Animals are often very cute when they sleep, especially small napping dogs, but many species have unique sleeping habits. We all know bats sleep upside down, horses sleep upright, and sloths can sleep up to 15 hours a day (much like you hungover) but they’re not the only ones don’t sleep like us. Have you ever wondered how dolphins, otters or even spiders sleep? That’s what you’ll find in this top.
Like all mammals, the dolphin breathes through lungs but unlike humans, breathing is not a reflex for him: he must think about breathing. If the dolphin cannot rise to the surface, the water does not enter its lungs, so it cannot drown. On the other hand, he can die of asphyxiation if he remains too long without oxygen. This is the reason why only one half of the dolphin’s brain is asleep when the animal is resting, the other half is responsible for keeping its body above the surface of the water to be able to breathe.
2. Whales and belugas
Like dolphins, belugas and whales are only half asleep because only half of their brains are at rest. But unlike dolphins, which sleep on the surface of the water so they can breathe while asleep, belugas and whales sleep underwater for a short time and wake up to breathe. Often, these giant marine mammals sleep upright, which offers an impressive sight to divers who are lucky enough to see them.
Walruses are equipped with an air pocket along their gullet, which allows them to float effortlessly. They can thus sleep on the surface of the water, vertically or on their backs. Still, it’s not uncommon to see walruses sleeping on dry land, stacked on top of each other.
Hippos sleep in water, sometimes even in places with deep water. Indeed, the process of resurfacing to breathe is automatic in this animal. When asleep, the hippo slowly sinks into the water and rises to surface and breathe.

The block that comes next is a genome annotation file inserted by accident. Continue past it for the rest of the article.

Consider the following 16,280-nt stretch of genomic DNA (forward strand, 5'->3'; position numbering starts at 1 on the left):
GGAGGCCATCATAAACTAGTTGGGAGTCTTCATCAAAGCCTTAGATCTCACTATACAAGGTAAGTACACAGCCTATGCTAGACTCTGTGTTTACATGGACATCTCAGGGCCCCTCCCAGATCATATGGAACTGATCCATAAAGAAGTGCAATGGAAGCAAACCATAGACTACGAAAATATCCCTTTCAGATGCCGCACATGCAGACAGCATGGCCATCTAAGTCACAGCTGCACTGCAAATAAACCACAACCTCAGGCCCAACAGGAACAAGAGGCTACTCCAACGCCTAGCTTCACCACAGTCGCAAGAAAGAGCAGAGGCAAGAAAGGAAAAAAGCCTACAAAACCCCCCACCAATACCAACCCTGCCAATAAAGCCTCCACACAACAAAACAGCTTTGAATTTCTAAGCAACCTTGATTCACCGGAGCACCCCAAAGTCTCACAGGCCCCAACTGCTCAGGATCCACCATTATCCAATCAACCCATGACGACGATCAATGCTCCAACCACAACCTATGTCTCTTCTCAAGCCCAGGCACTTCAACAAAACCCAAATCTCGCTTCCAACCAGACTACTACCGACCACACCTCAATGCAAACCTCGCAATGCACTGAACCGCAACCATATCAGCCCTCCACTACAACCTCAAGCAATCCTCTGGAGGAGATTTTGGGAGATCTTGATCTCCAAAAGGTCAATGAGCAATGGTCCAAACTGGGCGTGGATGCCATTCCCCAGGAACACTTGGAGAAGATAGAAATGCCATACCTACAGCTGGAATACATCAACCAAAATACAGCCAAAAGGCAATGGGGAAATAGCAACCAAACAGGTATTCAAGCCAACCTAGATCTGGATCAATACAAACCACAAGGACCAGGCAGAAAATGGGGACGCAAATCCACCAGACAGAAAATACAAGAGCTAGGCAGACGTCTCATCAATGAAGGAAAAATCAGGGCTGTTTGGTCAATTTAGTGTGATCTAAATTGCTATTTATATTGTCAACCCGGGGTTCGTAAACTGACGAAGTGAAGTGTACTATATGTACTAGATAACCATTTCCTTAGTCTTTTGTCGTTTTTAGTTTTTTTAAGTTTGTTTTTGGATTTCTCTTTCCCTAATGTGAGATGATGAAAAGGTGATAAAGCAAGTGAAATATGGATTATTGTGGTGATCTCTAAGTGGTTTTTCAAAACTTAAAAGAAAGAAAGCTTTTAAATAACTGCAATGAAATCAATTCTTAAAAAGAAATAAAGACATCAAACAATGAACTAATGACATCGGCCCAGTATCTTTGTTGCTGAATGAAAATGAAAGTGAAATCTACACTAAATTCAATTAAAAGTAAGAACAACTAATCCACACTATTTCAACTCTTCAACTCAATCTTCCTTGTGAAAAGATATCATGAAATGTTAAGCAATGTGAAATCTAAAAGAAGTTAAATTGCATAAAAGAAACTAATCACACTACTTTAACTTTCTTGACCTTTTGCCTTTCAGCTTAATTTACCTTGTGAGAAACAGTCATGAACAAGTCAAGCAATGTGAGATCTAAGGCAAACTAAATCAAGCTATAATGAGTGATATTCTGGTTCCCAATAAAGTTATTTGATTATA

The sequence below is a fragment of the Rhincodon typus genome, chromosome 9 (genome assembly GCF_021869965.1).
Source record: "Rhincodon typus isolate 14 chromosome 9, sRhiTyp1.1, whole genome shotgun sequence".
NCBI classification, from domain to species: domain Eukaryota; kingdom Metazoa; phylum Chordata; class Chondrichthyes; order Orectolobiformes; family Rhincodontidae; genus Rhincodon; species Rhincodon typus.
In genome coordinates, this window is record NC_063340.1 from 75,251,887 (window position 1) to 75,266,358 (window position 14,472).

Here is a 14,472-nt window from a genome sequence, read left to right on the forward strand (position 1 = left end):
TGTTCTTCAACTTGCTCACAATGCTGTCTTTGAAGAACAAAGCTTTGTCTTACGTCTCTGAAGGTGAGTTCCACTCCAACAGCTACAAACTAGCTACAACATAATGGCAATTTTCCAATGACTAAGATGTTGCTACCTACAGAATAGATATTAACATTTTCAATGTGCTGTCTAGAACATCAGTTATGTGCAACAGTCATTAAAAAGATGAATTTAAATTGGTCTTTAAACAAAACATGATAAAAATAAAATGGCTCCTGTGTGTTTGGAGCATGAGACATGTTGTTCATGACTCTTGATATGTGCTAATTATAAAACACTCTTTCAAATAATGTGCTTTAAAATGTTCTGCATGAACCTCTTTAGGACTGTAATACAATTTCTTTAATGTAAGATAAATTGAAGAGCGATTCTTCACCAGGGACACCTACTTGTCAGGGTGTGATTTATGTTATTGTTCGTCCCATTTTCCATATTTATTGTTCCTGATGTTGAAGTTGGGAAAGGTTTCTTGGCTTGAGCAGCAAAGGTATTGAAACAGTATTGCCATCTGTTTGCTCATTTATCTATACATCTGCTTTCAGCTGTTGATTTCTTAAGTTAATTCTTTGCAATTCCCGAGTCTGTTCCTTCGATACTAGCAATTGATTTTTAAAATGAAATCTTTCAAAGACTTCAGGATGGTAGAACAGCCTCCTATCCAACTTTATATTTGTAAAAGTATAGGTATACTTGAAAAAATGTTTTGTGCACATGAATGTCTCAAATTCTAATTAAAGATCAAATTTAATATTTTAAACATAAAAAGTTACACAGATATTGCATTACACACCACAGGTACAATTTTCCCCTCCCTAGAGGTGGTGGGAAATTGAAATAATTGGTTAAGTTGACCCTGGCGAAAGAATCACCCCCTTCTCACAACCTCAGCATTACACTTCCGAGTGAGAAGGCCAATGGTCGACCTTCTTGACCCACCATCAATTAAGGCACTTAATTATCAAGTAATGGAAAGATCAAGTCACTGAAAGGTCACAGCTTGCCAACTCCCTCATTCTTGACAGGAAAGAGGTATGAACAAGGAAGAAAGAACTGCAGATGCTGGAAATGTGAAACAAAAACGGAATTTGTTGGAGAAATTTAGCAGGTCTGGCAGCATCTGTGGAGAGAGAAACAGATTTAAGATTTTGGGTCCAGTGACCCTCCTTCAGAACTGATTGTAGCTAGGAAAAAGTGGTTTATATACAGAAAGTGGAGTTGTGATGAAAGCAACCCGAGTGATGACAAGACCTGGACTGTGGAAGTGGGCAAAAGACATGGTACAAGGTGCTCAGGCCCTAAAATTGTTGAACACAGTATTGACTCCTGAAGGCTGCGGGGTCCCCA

To protect themselves from terrestrial predators, otters sleep in the water by floating on their backs. To avoid being swept away by the current, otters sometimes wrap their hind legs in rooted seaweed. Baby otters, lutrons, also sleep on their backs, comfortably settled on their mother’s belly.
6. Frigates of the Pacific
It has been scientifically proven that some birds sleep while flying. This is all the more impressive when we talk about the Pacific frigatebird because this bird can fly for several months in a row without landing. The Pacific frigatebird sleeps only about 40 minutes a day, in short breaks of 7 to 12 seconds.
Meerkats usually sleep stacked on top of each other, in large burrows or out of sight. The leaders of the colony sleep in the middle, as far as possible from any external threat.
Giraffes only sleep 30 minutes a day taking 5 minute naps. At the same time, it is difficult to fall asleep any longer: being the largest herbivorous animal in the savannah, the giraffe is the constant target of predators and has nowhere to hide. Very often, giraffes sleep upright, ready to flee, but they can sometimes be seen crouching with their heads back.
Spiders don’t all have the same sleeping habits, it depends on their species. As spiders do not have eyelids, they do not close their eyes to sleep, but you can recognize a sleeping spider by the way its legs are folded under its body.
Like dolphins, ducks have unihemispheric sleep, meaning that only half of their brain is asleep at a time. This ability is linked to a survival instinct, ducks being constantly threatened by predators. Thus, ducks tend to sleep in a line, next to each other. The ducks at the end of the line always keep an eye open to protect the group.